It feels cheap now but we frankly didn't know any better. We had an empty room. We knew kids were in foster care without families. So we thought it would be a ministry of our family. We never thought the ministry would become family.
It took us years of having children removed into foster care and placed in our home until it clicked with us that people, especially vulnerable, neglected and abused children, aren't a ministry. They are people. If they don't have a relationship with us where we give what they take and we take what they give, they're really little more than a client in a quasi-business transaction.
Since Christ's words lead us beyond a master and servant exchange to one of friends in John 15:15 this seemed like a more appropriate perspective. But, we just wanted to help... we wanted to "make a difference." As these children came and went, some moving to other foster homes to be united with siblings, some moving to live with relatives, and some staying until their parents satisfied the State and were reunified, we awoke to the reality that something much deeper was happening.
We started to become accountable.
Initially, we thought we were providing a safe place with consistent boundaries and food. We thought they were the ones who needed our help. But, we were more than just caretakers of these children, and they were more than just receivers of our goodwill. We became Mom and Dad if only for a few weeks or months. Those titles change the way you think. It's more than a label when a child, any child, looks to you for protection, guidance and healing.
And, where we could see the glaring effects of neglect and abuse on these children leaving them broken, we began to see our brokenness too. We had put ourselves together with some facsimile of competence and assuredness doing a rather nice job of covering our shortcomings. Children have a way of exposing you though. So we received their goodwill and patience with us as we learned to prioritize what truly matters. It was there that we learned when a child is placed in our home, when we open our door, we are accountable. We have not just invited ministry to occupy a space. We have extended the definition of family by making our family available to children without a family or in many cases an appropriate family. As my friend Jason Johnson puts it, "We are giving a family not just getting a child."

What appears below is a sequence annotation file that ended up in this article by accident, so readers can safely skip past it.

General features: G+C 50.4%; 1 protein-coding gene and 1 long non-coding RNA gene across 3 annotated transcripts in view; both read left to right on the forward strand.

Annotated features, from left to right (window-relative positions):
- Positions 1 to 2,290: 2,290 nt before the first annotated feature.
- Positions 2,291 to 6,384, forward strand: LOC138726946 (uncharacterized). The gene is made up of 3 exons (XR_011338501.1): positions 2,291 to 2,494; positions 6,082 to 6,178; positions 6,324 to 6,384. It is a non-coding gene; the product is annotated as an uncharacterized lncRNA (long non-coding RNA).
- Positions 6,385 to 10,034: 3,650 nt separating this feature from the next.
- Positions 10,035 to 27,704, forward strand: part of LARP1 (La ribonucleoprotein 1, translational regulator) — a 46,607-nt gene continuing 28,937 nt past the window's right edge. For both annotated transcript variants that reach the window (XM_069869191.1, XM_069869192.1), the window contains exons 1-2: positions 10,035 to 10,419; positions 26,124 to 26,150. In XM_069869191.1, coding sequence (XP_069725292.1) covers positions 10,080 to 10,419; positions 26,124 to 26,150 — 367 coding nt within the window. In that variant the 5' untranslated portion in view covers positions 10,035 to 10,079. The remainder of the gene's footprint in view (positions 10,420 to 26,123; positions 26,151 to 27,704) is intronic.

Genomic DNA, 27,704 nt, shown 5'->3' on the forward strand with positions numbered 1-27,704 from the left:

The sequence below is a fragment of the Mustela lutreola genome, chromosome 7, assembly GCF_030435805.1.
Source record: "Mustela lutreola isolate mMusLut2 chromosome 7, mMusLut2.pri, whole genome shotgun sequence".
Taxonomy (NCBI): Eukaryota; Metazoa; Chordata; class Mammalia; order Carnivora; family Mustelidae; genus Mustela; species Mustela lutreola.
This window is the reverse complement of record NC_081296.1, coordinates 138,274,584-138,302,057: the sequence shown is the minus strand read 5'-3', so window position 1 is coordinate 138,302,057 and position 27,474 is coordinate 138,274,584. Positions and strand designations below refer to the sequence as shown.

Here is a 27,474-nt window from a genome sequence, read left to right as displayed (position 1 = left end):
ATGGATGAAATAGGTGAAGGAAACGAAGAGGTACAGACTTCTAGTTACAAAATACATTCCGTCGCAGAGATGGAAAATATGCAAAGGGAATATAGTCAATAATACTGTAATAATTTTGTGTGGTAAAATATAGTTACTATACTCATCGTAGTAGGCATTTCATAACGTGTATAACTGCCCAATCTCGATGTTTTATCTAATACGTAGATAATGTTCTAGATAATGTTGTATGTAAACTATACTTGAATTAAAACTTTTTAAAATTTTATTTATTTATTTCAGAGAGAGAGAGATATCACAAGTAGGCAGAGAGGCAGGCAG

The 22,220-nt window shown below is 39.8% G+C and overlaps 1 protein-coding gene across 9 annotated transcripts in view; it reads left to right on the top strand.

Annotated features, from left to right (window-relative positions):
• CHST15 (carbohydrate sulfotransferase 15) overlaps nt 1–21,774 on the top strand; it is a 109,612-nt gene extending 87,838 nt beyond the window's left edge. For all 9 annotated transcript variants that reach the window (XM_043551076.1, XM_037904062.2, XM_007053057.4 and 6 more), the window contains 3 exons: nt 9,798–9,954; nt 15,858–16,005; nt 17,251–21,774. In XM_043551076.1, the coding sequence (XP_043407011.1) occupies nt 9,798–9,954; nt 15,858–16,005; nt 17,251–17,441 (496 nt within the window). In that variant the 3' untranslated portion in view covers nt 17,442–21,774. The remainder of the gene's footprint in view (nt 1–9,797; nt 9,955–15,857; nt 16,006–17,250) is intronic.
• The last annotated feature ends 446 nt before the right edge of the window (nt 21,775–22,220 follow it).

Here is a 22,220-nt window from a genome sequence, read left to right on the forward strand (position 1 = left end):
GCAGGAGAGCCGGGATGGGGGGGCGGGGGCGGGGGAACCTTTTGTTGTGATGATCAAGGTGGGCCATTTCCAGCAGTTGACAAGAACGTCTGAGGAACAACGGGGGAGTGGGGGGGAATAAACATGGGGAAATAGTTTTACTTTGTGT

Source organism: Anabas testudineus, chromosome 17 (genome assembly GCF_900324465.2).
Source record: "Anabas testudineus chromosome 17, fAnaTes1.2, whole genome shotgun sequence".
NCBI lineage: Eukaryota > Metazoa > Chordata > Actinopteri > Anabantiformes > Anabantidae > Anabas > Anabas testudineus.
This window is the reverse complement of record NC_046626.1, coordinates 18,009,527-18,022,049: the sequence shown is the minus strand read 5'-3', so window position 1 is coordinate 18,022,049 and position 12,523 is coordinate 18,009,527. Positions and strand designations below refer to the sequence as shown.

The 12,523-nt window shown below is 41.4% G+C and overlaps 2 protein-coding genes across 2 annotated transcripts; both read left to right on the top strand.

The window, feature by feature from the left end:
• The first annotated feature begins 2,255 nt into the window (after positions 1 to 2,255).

But, there are more.
More than my home can contain. More than the time God has allotted to me can be divided. There are more. Millions more. So what started as a ministry and turned into family turned back into ministry again. But this new ministry wasn't necessarily just the ministry of my family within my family. It was a ministry of my family to help other families redefine what it is to be family.
We can't help but be patient with others since we started our family with a relatively misconceived idea, but we challenge the notions of race, age, birth order and borders. We challenge the idea that a person is too old to be adopted or adopt. We challenge the hesitance a line drawn on a map creates in us to give family to a child in another state or country. And, we challenge the contentment that can come when a child is adopted into our home because there are more.
So my hope is not to incite you into adopting children until you can field your own football team. My hope is to extend your perspective from opening your home to make a difference in the life of a child to redefining what family is to multiplying a new perspective of what family is to other families. You may do this by joining an existing organization or ministry that serves vulnerable children and families like Safe Families for Children or CASA. Or, you may find yourself in an area where the Church has gone dark in this regard, and God uses you to shine the Light back on his heart for the fatherless (Deut. 10:18-19, Psalm 68:5-6, Isaiah 1:17, James 1:27).
If we can help, we'd certainly like to do so, and you can visit www.EmbraceMinistry.org to get started.